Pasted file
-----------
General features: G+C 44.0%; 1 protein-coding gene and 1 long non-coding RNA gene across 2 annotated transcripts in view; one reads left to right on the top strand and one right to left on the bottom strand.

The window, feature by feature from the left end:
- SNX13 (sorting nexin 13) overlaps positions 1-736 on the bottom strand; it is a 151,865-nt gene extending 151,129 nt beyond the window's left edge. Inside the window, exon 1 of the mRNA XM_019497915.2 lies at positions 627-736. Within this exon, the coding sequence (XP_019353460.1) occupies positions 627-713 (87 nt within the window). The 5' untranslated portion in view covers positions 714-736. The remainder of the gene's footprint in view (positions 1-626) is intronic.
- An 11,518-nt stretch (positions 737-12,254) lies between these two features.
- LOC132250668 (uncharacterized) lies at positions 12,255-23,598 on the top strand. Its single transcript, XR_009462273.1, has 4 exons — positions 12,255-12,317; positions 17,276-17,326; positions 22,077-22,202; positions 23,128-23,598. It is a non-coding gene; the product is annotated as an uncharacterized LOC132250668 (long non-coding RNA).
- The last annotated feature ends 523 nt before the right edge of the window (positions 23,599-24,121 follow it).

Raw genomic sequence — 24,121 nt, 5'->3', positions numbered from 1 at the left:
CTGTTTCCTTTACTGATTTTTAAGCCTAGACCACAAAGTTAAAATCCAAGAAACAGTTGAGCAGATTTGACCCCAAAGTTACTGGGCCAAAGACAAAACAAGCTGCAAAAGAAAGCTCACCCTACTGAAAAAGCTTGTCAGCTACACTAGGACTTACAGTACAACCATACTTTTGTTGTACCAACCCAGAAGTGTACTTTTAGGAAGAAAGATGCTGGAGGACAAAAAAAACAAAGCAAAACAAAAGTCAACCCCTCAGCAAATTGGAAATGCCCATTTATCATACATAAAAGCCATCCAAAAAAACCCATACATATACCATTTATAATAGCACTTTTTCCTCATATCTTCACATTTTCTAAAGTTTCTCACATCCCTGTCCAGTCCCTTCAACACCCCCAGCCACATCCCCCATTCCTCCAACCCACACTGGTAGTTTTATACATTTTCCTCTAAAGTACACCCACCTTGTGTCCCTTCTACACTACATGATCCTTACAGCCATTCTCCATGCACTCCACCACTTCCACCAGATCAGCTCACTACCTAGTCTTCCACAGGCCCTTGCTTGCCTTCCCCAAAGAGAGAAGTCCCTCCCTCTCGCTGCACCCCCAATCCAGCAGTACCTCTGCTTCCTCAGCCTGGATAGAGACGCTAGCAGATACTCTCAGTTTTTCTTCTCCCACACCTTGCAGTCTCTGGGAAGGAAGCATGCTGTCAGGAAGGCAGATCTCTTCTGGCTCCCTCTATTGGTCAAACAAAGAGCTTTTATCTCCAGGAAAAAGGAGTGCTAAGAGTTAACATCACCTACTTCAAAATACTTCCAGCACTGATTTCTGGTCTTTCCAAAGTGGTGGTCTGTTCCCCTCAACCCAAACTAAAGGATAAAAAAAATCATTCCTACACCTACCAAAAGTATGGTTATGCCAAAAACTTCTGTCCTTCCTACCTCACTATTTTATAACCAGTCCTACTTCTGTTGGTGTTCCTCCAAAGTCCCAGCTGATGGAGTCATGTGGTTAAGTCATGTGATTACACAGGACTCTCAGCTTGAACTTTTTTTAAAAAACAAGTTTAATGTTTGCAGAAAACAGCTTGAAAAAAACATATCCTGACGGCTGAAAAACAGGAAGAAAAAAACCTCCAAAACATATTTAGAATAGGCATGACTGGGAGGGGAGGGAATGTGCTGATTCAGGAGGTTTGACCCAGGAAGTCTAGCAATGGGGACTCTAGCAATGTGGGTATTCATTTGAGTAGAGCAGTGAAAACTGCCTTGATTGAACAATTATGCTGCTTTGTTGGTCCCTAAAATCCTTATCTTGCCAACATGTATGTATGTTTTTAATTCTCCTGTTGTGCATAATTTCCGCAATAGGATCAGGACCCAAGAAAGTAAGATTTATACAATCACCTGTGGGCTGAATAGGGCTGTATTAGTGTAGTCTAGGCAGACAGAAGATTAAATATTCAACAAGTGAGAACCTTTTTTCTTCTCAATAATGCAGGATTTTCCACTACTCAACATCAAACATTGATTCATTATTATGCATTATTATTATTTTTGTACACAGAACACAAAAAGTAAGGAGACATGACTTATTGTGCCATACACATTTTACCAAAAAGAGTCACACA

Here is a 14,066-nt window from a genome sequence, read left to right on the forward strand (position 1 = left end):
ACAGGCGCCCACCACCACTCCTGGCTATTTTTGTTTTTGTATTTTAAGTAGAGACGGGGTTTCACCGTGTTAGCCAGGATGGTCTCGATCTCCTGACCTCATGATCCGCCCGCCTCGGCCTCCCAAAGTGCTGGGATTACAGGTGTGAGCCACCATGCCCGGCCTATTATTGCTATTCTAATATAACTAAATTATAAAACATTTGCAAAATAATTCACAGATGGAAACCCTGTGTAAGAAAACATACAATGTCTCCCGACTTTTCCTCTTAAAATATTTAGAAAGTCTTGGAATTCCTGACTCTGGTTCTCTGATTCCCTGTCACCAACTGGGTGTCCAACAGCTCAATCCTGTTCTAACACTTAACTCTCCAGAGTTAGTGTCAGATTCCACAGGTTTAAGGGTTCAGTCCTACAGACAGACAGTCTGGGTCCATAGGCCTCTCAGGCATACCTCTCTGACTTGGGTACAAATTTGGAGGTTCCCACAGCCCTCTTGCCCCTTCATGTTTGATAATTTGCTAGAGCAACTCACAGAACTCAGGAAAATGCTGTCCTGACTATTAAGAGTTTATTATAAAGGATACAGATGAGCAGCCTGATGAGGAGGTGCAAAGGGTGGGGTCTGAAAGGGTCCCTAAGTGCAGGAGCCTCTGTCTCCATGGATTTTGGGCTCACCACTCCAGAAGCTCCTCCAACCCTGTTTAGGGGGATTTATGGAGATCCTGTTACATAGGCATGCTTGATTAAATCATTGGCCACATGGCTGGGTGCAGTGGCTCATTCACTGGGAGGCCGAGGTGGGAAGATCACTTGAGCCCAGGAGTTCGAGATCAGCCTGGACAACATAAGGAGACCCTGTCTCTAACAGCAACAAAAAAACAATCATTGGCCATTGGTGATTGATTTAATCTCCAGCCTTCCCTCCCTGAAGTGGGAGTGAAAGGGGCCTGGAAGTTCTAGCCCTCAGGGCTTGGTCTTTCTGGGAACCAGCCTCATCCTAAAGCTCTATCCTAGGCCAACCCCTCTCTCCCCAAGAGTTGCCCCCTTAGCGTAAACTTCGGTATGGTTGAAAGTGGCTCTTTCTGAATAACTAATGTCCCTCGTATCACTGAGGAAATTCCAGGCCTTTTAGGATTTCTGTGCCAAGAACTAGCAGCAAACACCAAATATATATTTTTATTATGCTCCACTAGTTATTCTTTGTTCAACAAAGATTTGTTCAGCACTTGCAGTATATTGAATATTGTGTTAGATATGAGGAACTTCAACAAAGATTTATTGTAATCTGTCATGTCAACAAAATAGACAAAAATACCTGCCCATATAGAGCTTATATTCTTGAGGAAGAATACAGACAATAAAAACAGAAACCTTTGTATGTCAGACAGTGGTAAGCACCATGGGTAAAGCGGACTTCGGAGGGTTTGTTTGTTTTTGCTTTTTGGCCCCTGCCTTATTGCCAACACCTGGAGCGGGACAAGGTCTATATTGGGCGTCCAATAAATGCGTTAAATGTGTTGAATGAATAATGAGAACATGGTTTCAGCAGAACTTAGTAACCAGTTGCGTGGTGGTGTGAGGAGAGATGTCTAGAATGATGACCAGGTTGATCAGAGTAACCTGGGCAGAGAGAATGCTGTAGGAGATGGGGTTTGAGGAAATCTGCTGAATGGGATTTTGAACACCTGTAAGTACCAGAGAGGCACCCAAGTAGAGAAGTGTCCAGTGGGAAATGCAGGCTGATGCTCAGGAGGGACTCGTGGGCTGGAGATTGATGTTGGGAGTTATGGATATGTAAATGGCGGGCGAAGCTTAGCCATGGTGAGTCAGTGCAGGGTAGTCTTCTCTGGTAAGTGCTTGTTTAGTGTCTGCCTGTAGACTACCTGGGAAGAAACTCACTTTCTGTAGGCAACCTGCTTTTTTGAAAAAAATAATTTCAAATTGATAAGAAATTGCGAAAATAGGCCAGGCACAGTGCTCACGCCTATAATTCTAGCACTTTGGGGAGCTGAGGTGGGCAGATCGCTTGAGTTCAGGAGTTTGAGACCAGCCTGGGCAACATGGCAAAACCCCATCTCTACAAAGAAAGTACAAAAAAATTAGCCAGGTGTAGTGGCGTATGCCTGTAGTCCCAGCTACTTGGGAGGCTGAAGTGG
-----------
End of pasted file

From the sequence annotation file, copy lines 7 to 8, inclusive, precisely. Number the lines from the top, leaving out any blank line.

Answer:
Raw genomic sequence — 24,121 nt, 5'->3', positions numbered from 1 at the left:
CTGTTTCCTTTACTGATTTTTAAGCCTAGACCACAAAGTTAAAATCCAAGAAACAGTTGAGCAGATTTGACCCCAAAGTTACTGGGCCAAAGACAAAACAAGCTGCAAAAGAAAGCTCACCCTACTGAAAAAGCTTGTCAGCTACACTAGGACTTACAGTACAACCATACTTTTGTTGTACCAACCCAGAAGTGTACTTTTAGGAAGAAAGATGCTGGAGGACAAAAAAAACAAAGCAAAACAAAAGTCAACCCCTCAGCAAATTGGAAATGCCCATTTATCATACATAAAAGCCATCCAAAAAAACCCATACATATACCATTTATAATAGCACTTTTTCCTCATATCTTCACATTTTCTAAAGTTTCTCACATCCCTGTCCAGTCCCTTCAACACCCCCAGCCACATCCCCCATTCCTCCAACCCACACTGGTAGTTTTATACATTTTCCTCTAAAGTACACCCACCTTGTGTCCCTTCTACACTACATGATCCTTACAGCCATTCTCCATGCACTCCACCACTTCCACCAGATCAGCTCACTACCTAGTCTTCCACAGGCCCTTGCTTGCCTTCCCCAAAGAGAGAAGTCCCTCCCTCTCGCTGCACCCCCAATCCAGCAGTACCTCTGCTTCCTCAGCCTGGATAGAGACGCTAGCAGATACTCTCAGTTTTTCTTCTCCCACACCTTGCAGTCTCTGGGAAGGAAGCATGCTGTCAGGAAGGCAGATCTCTTCTGGCTCCCTCTATTGGTCAAACAAAGAGCTTTTATCTCCAGGAAAAAGGAGTGCTAAGAGTTAACATCACCTACTTCAAAATACTTCCAGCACTGATTTCTGGTCTTTCCAAAGTGGTGGTCTGTTCCCCTCAACCCAAACTAAAGGATAAAAAAAATCATTCCTACACCTACCAAAAGTATGGTTATGCCAAAAACTTCTGTCCTTCCTACCTCACTATTTTATAACCAGTCCTACTTCTGTTGGTGTTCCTCCAAAGTCCCAGCTGATGGAGTCATGTGGTTAAGTCATGTGATTACACAGGACTCTCAGCTTGAACTTTTTTTAAAAAACAAGTTTAATGTTTGCAGAAAACAGCTTGAAAAAAACATATCCTGACGGCTGAAAAACAGGAAGAAAAAAACCTCCAAAACATATTTAGAATAGGCATGACTGGGAGGGGAGGGAATGTGCTGATTCAGGAGGTTTGACCCAGGAAGTCTAGCAATGGGGACTCTAGCAATGTGGGTATTCATTTGAGTAGAGCAGTGAAAACTGCCTTGATTGAACAATTATGCTGCTTTGTTGGTCCCTAAAATCCTTATCTTGCCAACATGTATGTATGTTTTTAATTCTCCTGTTGTGCATAATTTCCGCAATAGGATCAGGACCCAAGAAAGTAAGATTTATACAATCACCTGTGGGCTGAATAGGGCTGTATTAGTGTAGTCTAGGCAGACAGAAGATTAAATATTCAACAAGTGAGAACCTTTTTTCTTCTCAATAATGCAGGATTTTCCACTACTCAACATCAAACATTGATTCATTATTATGCATTATTATTATTTTTGTACACAGAACACAAAAAGTAAGGAGACATGACTTATTGTGCCATACACATTTTACCAAAAAGAGTCACACA